Still you are possessed by possessions. Even after you dispossess yourself, they turn up in the kitchen drawers and cabinets, where she kept jars of dry goods, beans and grains, future meals. And there, in the freezer, plastic containers: soups, tomato sauce, chilli. Nutritional messages from the afterlife. Hoard them. Defrost only as a last resort. Yet through the winter the freezer becomes as spacious and cold as your heart. By the time you open the last tub, labelled Black Bean Chilli 3/14/10, food no longer has any meaning. It’s no longer an act of love, a gesture of kindness. There is no intimacy in tuna salad or in marinating chicken thighs. It’s embarrassing to recall how often you ate by candlelight; it’s like the satin nightgown tucked away in a drawer you never open. Instead just heat and serve. Just nuke it. Just eat. Overcooked sustenance. When you eat dinner right out of the skillet or pot, the temptation is to glance over your shoulder in shame. No one is watching, except the cookbooks. Shelves of cookbooks, back issues of Gourmet and Bon Appetit, and a three-ring binder stuffed with recipes, a culinary legacy handed down from grandmother to mother to daughter. Recipes written in her short hand, scrolls and waves and loops fetching across the page with an occasional word, a white cap of English. Instructions for future meals, for candlelight dinners, for guests. There are no recipes now, there are no guests; no need for the wedding china, the good tablecloth. Don’t forget Widower’s Rule #1: Never turn down a dinner invitation. You’re the guest now. And after dinner you walk about the house, speaking to the dark. Go ahead, come back and haunt me. Move the book on the table. Slam the bedroom door. Anything, I’m ready. Go ahead, I dare you. Scare me to death. I am ready. The reply is the deepest silence. Yet sometimes you feel her in the silence: nothing moves, no hinges creak, no lights flicker. Just her silence. Fuck you, Stephen Spielberg; death has no special effects. There is no possession, just possessions.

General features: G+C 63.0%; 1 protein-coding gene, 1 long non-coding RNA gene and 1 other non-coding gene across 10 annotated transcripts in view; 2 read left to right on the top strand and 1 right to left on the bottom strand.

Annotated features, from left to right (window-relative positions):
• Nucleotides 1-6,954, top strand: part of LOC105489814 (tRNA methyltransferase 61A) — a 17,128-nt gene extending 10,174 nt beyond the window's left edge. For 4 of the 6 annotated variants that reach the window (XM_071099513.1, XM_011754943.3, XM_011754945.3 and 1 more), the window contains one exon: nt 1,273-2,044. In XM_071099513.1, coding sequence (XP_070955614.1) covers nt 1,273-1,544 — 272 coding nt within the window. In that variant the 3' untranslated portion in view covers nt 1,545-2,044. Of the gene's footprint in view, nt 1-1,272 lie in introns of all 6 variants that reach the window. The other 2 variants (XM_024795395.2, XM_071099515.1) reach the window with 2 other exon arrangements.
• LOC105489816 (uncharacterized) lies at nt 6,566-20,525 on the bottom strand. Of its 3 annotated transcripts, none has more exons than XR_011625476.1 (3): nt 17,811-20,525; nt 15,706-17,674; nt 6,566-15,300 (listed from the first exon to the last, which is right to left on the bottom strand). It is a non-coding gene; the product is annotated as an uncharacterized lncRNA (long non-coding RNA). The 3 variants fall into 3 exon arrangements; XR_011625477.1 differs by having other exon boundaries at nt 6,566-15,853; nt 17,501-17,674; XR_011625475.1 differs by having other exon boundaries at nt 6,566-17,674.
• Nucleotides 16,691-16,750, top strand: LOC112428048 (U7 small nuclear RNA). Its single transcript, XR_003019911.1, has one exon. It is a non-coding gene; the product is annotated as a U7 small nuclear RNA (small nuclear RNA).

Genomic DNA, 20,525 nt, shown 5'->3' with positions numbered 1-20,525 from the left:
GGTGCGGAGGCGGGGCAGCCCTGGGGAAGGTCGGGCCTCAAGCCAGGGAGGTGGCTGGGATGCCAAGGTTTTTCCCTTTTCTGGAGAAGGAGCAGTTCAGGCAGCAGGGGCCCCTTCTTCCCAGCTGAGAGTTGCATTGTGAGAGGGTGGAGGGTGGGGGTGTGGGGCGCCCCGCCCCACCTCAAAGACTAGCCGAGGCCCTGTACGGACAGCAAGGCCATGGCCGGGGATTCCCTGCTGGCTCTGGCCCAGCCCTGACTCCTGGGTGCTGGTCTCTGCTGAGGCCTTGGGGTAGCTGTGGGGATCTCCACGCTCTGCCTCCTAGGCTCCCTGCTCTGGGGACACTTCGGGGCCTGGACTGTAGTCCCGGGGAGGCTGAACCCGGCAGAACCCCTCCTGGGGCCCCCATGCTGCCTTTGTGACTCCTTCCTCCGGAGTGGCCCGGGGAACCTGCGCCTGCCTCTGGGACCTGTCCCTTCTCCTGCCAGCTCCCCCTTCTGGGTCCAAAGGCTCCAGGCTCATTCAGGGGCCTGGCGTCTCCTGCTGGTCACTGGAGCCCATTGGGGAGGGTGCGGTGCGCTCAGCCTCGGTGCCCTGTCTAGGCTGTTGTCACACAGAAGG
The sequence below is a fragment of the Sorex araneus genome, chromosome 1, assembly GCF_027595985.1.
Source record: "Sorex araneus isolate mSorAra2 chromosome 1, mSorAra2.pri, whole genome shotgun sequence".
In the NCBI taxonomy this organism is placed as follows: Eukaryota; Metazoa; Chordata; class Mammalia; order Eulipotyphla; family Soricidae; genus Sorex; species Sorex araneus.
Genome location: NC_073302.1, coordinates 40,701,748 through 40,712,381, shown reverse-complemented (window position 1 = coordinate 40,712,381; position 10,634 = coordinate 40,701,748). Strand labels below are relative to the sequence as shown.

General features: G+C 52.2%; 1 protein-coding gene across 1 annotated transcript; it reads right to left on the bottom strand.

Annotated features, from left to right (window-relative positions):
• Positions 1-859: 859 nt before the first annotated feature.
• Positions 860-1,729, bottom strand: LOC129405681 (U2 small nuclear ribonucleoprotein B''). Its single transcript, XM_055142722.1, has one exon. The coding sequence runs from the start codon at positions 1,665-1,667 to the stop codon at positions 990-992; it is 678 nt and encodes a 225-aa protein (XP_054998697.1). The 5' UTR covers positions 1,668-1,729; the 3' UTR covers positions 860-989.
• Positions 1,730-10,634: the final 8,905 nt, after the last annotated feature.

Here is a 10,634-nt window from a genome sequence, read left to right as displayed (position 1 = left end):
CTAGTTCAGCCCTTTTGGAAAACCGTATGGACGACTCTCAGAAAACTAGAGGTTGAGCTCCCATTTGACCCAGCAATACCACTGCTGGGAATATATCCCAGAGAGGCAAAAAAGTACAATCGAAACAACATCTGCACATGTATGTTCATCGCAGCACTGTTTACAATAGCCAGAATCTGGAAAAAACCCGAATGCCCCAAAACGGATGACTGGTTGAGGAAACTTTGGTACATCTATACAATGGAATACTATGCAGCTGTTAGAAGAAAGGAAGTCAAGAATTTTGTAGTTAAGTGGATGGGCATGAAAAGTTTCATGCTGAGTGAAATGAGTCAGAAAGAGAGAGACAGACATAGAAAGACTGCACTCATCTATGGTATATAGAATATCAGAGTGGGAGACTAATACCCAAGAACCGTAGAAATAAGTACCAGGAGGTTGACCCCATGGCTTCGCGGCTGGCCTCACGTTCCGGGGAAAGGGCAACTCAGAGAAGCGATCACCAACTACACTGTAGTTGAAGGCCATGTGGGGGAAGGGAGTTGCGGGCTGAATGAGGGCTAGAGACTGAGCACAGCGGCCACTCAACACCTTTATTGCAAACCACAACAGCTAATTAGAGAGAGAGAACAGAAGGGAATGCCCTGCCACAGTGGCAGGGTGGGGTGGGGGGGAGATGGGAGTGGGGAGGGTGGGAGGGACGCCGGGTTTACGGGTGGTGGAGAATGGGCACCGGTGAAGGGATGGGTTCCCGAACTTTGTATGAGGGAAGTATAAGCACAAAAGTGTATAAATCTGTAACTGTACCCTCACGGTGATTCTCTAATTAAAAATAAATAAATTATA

To break the silence you play music. CDs in horizontal stacks; vertical rows of plastic jewel boxes, never properly alphabetised (as she so often suggested). Songs with melodies, lyrics, choruses, verses, movements, codas. Songs you can’t live without. Songs you’ll never listen to again. Songs you know by heart. Songs you want to forget. Songs you can’t forget. Songs for dinner, for reading, for dancing, for killing a bottle of wine, for making love. Songs to break the silence. Songs against eternal darkness. But one day (maybe) you’ll make a deal with the silence. You’ll sit in her grandparents’ chair and it will only be a chair. Or you could give it away. All of it. Everything. Everything except the stones. She was forever (or so it seemed) gathering beach stones. She’d return from a beach with her coat pockets sagging, doing her best Virginia Woolf. Round stones, egg-shaped stones, disk-shaped stones, stones ground smooth by water and time. Stones from England, Scotland, Ireland, Italy, Turkey, Cape Cod. Stones stored in shoe boxes, in plastic bags, in bowls; clusters of stones distributed about the house like incense. She liked the look of them, the feel of them, rattling in her palm. You could get rid of it all, but not the stones. You could walk on them, sleep on them, sit on them, eat off of them. Your house would be silent, filled with stones. You would have solitude. You would not be alone. You would have the stones.